The beginning of the series didn't disappoint, as Golden State took Game 1 109-105 behind 22 points from Thompson and a 20-point, 13-rebound performance from David Lee. The Clippers returned the favor two nights later, blowing out the Warriors 138-98 behind 35 points from Griffin and setting the stage for the drama that awaited in the Bay Area.
Aldridge knew full and well about Sterling's past. He knew about the housing discrimination suit filed by the Housing Rights Center of Los Angeles on behalf of 18 tenants. The case, which was settled for $4.9 million, alleged Sterling said "black people smell and attract vermin" and "Hispanics just smoke and hang around the building,” and that he would only rent to Koreans because "they will pay the rent and live in whatever conditions I give them."
Aldridge knew about the 2006 suit from U.S. Department of Justice, settled for $2.7 million, that alleged Sterling refused to rent to non-Koreans in his Koreatown complex and African-Americans in his Beverly Hills properties. And Aldridge knew about the 2009 suit, brought against the Clippers by former executive Elgin Baylor, which was ruled in favor of Sterling, despite allegations from Baylor that Sterling said "poor black boys from the South and a white head coach."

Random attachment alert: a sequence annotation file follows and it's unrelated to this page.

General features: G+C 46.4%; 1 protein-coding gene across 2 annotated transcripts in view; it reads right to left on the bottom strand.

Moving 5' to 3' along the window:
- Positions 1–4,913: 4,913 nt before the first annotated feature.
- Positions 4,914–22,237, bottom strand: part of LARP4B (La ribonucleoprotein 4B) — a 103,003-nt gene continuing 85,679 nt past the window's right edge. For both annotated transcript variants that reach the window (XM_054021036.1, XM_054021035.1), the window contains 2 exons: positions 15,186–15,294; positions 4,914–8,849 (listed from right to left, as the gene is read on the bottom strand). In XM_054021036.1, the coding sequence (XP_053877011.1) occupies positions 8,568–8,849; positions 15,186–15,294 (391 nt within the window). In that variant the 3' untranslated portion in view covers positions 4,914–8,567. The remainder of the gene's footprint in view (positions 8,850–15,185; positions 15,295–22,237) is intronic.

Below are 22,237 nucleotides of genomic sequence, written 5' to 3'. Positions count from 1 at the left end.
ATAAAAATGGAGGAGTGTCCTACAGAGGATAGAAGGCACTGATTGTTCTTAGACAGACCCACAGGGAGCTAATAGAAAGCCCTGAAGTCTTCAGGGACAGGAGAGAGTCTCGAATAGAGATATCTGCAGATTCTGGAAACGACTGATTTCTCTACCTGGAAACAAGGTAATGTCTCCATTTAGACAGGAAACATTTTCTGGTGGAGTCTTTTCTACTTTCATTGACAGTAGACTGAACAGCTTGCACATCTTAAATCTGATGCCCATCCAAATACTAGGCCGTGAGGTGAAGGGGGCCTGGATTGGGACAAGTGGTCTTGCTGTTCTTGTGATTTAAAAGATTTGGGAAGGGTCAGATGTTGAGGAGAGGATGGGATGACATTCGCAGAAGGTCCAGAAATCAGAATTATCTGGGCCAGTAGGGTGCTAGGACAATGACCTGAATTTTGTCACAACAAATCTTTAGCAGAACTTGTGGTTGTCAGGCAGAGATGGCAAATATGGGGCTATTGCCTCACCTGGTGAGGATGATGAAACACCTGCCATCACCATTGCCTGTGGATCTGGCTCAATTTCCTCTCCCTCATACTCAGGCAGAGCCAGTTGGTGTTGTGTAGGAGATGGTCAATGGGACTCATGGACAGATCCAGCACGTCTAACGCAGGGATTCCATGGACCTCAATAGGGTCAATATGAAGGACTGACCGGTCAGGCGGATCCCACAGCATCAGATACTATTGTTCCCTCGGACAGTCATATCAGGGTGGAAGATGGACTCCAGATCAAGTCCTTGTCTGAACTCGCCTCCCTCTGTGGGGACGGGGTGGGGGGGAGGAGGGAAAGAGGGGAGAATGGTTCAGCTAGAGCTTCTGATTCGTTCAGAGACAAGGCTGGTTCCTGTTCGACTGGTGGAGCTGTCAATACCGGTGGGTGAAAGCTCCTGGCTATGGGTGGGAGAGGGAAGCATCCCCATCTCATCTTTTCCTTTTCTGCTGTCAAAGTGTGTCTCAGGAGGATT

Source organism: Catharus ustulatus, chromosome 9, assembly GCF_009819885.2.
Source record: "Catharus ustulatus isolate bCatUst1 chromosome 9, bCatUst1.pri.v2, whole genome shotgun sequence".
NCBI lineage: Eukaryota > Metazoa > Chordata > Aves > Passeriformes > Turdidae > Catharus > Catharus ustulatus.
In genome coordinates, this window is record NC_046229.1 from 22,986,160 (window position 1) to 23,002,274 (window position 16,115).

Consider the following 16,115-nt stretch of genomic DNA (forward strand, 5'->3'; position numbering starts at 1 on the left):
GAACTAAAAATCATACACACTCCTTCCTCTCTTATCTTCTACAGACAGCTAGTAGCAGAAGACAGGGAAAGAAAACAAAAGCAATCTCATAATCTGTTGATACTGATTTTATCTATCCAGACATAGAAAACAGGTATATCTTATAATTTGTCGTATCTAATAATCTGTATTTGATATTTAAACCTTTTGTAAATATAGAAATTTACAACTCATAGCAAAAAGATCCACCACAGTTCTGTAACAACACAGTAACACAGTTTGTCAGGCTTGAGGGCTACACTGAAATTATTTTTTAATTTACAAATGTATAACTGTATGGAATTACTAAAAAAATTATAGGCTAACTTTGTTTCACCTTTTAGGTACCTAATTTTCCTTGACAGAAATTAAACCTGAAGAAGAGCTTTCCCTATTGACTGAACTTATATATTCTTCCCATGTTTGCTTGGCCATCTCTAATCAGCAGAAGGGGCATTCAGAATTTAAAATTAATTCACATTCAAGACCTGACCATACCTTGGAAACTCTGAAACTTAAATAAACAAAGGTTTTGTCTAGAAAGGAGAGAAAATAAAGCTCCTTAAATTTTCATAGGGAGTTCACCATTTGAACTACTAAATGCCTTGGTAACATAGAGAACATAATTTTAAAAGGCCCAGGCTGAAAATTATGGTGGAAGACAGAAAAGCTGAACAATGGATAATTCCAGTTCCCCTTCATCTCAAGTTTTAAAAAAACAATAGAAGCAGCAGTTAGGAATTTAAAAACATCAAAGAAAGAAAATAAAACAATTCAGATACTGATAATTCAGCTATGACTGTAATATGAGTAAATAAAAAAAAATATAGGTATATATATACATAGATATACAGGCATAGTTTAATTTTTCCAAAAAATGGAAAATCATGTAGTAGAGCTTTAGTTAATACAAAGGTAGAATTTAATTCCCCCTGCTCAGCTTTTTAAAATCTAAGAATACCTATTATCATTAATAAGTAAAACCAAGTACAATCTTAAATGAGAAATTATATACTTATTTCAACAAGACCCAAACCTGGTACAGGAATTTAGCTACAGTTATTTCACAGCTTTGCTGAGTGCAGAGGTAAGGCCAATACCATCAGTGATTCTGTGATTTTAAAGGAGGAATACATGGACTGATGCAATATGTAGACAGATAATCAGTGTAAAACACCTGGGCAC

"I mean, people act like we didn't write about this,” Aldridge said. “We all wrote about this multiple times, about the lawsuits, about the housing lawsuits, and I remember talking to people and the league were all like, 'Aren’t you going to do something about this guy?’ And they're like, ‘Well, we can't really do anything.’
“I believe at the time it was the largest housing discrimination lawsuit in the history of the United States, and nothing happened! Nothing happened to him, so you kind of feel like, well, they're not going to do anything with him.”
Then Sterling was heard on the audio tapes with his mistress, criticizing her enjoying the company of African-Americans around him.
"It bothers me a lot that you want to broadcast that you’re associating with black people," Sterling said on the nine-minute tape. "Do you have to?
"You can sleep with [black people]. You can bring them in, you can do whatever you want," Sterling added. "The little I ask you is not to promote it on that ... and not to bring them to my games."
As Sterling's words traveled throughout the league's consciousness, teams in an overwhelmingly black league were affected.
"I was really interested to see what the reaction was going to be," Warriors forward Andre Iguodala. "Because we've all known who he was before, and none of us was surprised."